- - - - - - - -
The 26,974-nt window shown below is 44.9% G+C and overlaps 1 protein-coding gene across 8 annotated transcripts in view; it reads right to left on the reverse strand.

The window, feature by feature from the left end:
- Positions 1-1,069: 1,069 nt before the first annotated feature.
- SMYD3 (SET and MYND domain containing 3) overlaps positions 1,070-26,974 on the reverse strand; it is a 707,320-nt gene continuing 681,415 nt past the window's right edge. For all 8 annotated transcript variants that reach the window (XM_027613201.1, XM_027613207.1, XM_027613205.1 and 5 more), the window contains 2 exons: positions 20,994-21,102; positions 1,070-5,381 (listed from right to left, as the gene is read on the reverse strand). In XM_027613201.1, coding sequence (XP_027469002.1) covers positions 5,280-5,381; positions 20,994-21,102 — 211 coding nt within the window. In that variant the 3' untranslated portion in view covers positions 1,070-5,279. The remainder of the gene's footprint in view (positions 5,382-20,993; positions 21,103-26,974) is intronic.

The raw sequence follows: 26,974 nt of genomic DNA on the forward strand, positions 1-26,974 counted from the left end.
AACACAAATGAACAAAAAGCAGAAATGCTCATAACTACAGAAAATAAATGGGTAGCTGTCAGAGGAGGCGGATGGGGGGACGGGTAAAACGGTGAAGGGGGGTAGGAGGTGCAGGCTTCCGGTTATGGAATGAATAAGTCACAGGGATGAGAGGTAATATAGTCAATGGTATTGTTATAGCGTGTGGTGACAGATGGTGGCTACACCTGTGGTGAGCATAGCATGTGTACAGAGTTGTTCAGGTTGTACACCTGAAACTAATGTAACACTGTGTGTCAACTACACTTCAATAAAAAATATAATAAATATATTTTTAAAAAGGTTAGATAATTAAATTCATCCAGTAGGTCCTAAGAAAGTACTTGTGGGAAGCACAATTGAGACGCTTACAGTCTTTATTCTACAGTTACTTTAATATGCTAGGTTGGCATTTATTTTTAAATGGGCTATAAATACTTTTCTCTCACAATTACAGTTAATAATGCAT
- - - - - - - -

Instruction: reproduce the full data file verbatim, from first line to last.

The 26,974-nt window shown below is 44.9% G+C and overlaps 1 protein-coding gene across 8 annotated transcripts in view; it reads right to left on the reverse strand.

The window, feature by feature from the left end:
- Positions 1-1,069: 1,069 nt before the first annotated feature.
- SMYD3 (SET and MYND domain containing 3) overlaps positions 1,070-26,974 on the reverse strand; it is a 707,320-nt gene continuing 681,415 nt past the window's right edge. For all 8 annotated transcript variants that reach the window (XM_027613201.1, XM_027613207.1, XM_027613205.1 and 5 more), the window contains 2 exons: positions 20,994-21,102; positions 1,070-5,381 (listed from right to left, as the gene is read on the reverse strand). In XM_027613201.1, coding sequence (XP_027469002.1) covers positions 5,280-5,381; positions 20,994-21,102 — 211 coding nt within the window. In that variant the 3' untranslated portion in view covers positions 1,070-5,279. The remainder of the gene's footprint in view (positions 5,382-20,993; positions 21,103-26,974) is intronic.

The raw sequence follows: 26,974 nt of genomic DNA on the forward strand, positions 1-26,974 counted from the left end.
AACACAAATGAACAAAAAGCAGAAATGCTCATAACTACAGAAAATAAATGGGTAGCTGTCAGAGGAGGCGGATGGGGGGACGGGTAAAACGGTGAAGGGGGGTAGGAGGTGCAGGCTTCCGGTTATGGAATGAATAAGTCACAGGGATGAGAGGTAATATAGTCAATGGTATTGTTATAGCGTGTGGTGACAGATGGTGGCTACACCTGTGGTGAGCATAGCATGTGTACAGAGTTGTTCAGGTTGTACACCTGAAACTAATGTAACACTGTGTGTCAACTACACTTCAATAAAAAATATAATAAATATATTTTTAAAAAGGTTAGATAATTAAATTCATCCAGTAGGTCCTAAGAAAGTACTTGTGGGAAGCACAATTGAGACGCTTACAGTCTTTATTCTACAGTTACTTTAATATGCTAGGTTGGCATTTATTTTTAAATGGGCTATAAATACTTTTCTCTCACAATTACAGTTAATAATGCAT